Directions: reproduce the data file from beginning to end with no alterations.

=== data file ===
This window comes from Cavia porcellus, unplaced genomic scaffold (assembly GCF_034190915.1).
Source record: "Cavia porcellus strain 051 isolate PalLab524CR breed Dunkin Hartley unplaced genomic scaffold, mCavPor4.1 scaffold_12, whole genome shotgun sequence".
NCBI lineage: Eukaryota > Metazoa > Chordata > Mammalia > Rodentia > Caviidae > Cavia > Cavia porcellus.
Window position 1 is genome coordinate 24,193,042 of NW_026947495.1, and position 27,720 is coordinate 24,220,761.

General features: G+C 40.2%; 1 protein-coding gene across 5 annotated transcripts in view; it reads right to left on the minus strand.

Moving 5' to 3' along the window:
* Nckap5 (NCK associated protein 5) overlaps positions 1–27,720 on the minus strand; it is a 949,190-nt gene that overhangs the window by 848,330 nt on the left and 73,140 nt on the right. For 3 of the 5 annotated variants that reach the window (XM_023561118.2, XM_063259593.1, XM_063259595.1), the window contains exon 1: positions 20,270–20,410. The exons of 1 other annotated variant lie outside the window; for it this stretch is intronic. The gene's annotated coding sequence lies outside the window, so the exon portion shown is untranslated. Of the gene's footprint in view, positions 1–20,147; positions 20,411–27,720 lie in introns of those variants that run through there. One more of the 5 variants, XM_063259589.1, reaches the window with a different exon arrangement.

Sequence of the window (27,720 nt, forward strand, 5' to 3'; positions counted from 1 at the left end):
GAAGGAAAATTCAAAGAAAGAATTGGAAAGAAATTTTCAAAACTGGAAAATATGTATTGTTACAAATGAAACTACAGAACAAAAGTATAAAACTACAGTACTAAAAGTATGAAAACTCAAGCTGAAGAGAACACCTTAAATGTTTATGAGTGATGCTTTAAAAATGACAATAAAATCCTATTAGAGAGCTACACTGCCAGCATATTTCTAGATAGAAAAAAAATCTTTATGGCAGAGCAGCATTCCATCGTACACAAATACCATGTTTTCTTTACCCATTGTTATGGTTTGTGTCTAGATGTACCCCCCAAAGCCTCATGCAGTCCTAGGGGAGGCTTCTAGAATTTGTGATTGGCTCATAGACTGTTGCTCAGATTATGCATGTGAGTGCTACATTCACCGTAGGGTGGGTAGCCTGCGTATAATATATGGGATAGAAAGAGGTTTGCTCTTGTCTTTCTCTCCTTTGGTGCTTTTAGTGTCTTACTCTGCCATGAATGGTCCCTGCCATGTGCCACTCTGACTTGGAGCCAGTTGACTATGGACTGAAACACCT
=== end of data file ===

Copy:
This window comes from Cavia porcellus, unplaced genomic scaffold (assembly GCF_034190915.1).
Source record: "Cavia porcellus strain 051 isolate PalLab524CR breed Dunkin Hartley unplaced genomic scaffold, mCavPor4.1 scaffold_12, whole genome shotgun sequence".
NCBI lineage: Eukaryota > Metazoa > Chordata > Mammalia > Rodentia > Caviidae > Cavia > Cavia porcellus.
Window position 1 is genome coordinate 24,193,042 of NW_026947495.1, and position 27,720 is coordinate 24,220,761.

General features: G+C 40.2%; 1 protein-coding gene across 5 annotated transcripts in view; it reads right to left on the minus strand.

Moving 5' to 3' along the window:
* Nckap5 (NCK associated protein 5) overlaps positions 1–27,720 on the minus strand; it is a 949,190-nt gene that overhangs the window by 848,330 nt on the left and 73,140 nt on the right. For 3 of the 5 annotated variants that reach the window (XM_023561118.2, XM_063259593.1, XM_063259595.1), the window contains exon 1: positions 20,270–20,410. The exons of 1 other annotated variant lie outside the window; for it this stretch is intronic. The gene's annotated coding sequence lies outside the window, so the exon portion shown is untranslated. Of the gene's footprint in view, positions 1–20,147; positions 20,411–27,720 lie in introns of those variants that run through there. One more of the 5 variants, XM_063259589.1, reaches the window with a different exon arrangement.

Sequence of the window (27,720 nt, forward strand, 5' to 3'; positions counted from 1 at the left end):
GAAGGAAAATTCAAAGAAAGAATTGGAAAGAAATTTTCAAAACTGGAAAATATGTATTGTTACAAATGAAACTACAGAACAAAAGTATAAAACTACAGTACTAAAAGTATGAAAACTCAAGCTGAAGAGAACACCTTAAATGTTTATGAGTGATGCTTTAAAAATGACAATAAAATCCTATTAGAGAGCTACACTGCCAGCATATTTCTAGATAGAAAAAAAATCTTTATGGCAGAGCAGCATTCCATCGTACACAAATACCATGTTTTCTTTACCCATTGTTATGGTTTGTGTCTAGATGTACCCCCCAAAGCCTCATGCAGTCCTAGGGGAGGCTTCTAGAATTTGTGATTGGCTCATAGACTGTTGCTCAGATTATGCATGTGAGTGCTACATTCACCGTAGGGTGGGTAGCCTGCGTATAATATATGGGATAGAAAGAGGTTTGCTCTTGTCTTTCTCTCCTTTGGTGCTTTTAGTGTCTTACTCTGCCATGAATGGTCCCTGCCATGTGCCACTCTGACTTGGAGCCAGTTGACTATGGACTGAAACACCT